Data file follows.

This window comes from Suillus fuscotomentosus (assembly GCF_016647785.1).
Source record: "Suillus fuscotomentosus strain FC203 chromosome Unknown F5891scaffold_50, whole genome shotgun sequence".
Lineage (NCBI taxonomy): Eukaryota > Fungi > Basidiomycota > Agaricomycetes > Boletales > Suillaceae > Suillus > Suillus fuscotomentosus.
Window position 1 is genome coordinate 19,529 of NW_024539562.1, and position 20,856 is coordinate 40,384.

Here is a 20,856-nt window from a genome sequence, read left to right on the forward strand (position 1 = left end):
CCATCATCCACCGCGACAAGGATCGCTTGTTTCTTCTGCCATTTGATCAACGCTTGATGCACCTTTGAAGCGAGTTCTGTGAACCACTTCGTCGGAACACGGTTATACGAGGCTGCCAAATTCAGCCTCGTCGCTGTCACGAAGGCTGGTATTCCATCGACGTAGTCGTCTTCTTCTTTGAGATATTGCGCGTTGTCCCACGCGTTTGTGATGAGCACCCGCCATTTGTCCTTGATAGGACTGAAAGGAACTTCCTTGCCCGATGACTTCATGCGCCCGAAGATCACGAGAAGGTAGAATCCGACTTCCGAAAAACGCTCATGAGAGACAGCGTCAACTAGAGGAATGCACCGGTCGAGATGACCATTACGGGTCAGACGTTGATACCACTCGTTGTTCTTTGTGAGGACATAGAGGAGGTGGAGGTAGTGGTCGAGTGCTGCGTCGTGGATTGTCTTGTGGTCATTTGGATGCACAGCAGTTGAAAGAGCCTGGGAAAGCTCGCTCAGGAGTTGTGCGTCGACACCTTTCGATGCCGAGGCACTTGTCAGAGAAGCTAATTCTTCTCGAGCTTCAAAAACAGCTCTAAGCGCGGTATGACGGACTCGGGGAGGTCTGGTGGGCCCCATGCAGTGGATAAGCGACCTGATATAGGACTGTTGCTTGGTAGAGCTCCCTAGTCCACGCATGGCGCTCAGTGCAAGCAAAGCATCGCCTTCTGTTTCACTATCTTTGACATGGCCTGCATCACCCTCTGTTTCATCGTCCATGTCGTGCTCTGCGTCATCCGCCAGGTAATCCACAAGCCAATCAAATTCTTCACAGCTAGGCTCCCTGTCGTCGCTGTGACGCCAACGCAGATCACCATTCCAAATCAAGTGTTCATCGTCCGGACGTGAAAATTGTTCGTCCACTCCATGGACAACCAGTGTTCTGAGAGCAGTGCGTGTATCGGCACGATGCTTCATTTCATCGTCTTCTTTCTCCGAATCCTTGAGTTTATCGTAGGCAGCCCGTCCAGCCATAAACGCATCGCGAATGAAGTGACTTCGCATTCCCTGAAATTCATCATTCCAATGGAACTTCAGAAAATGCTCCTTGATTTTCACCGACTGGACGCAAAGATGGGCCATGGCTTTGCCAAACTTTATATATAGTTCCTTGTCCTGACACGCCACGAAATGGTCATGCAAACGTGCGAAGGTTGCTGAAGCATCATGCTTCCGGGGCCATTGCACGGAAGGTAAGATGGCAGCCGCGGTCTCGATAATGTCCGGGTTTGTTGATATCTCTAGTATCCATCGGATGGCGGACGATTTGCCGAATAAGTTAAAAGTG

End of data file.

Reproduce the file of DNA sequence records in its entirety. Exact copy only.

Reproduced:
This window comes from Suillus fuscotomentosus (assembly GCF_016647785.1).
Source record: "Suillus fuscotomentosus strain FC203 chromosome Unknown F5891scaffold_50, whole genome shotgun sequence".
Lineage (NCBI taxonomy): Eukaryota > Fungi > Basidiomycota > Agaricomycetes > Boletales > Suillaceae > Suillus > Suillus fuscotomentosus.
Window position 1 is genome coordinate 19,529 of NW_024539562.1, and position 20,856 is coordinate 40,384.

Here is a 20,856-nt window from a genome sequence, read left to right on the forward strand (position 1 = left end):
CCATCATCCACCGCGACAAGGATCGCTTGTTTCTTCTGCCATTTGATCAACGCTTGATGCACCTTTGAAGCGAGTTCTGTGAACCACTTCGTCGGAACACGGTTATACGAGGCTGCCAAATTCAGCCTCGTCGCTGTCACGAAGGCTGGTATTCCATCGACGTAGTCGTCTTCTTCTTTGAGATATTGCGCGTTGTCCCACGCGTTTGTGATGAGCACCCGCCATTTGTCCTTGATAGGACTGAAAGGAACTTCCTTGCCCGATGACTTCATGCGCCCGAAGATCACGAGAAGGTAGAATCCGACTTCCGAAAAACGCTCATGAGAGACAGCGTCAACTAGAGGAATGCACCGGTCGAGATGACCATTACGGGTCAGACGTTGATACCACTCGTTGTTCTTTGTGAGGACATAGAGGAGGTGGAGGTAGTGGTCGAGTGCTGCGTCGTGGATTGTCTTGTGGTCATTTGGATGCACAGCAGTTGAAAGAGCCTGGGAAAGCTCGCTCAGGAGTTGTGCGTCGACACCTTTCGATGCCGAGGCACTTGTCAGAGAAGCTAATTCTTCTCGAGCTTCAAAAACAGCTCTAAGCGCGGTATGACGGACTCGGGGAGGTCTGGTGGGCCCCATGCAGTGGATAAGCGACCTGATATAGGACTGTTGCTTGGTAGAGCTCCCTAGTCCACGCATGGCGCTCAGTGCAAGCAAAGCATCGCCTTCTGTTTCACTATCTTTGACATGGCCTGCATCACCCTCTGTTTCATCGTCCATGTCGTGCTCTGCGTCATCCGCCAGGTAATCCACAAGCCAATCAAATTCTTCACAGCTAGGCTCCCTGTCGTCGCTGTGACGCCAACGCAGATCACCATTCCAAATCAAGTGTTCATCGTCCGGACGTGAAAATTGTTCGTCCACTCCATGGACAACCAGTGTTCTGAGAGCAGTGCGTGTATCGGCACGATGCTTCATTTCATCGTCTTCTTTCTCCGAATCCTTGAGTTTATCGTAGGCAGCCCGTCCAGCCATAAACGCATCGCGAATGAAGTGACTTCGCATTCCCTGAAATTCATCATTCCAATGGAACTTCAGAAAATGCTCCTTGATTTTCACCGACTGGACGCAAAGATGGGCCATGGCTTTGCCAAACTTTATATATAGTTCCTTGTCCTGACACGCCACGAAATGGTCATGCAAACGTGCGAAGGTTGCTGAAGCATCATGCTTCCGGGGCCATTGCACGGAAGGTAAGATGGCAGCCGCGGTCTCGATAATGTCCGGGTTTGTTGATATCTCTAGTATCCATCGGATGGCGGACGATTTGCCGAATAAGTTAAAAGTG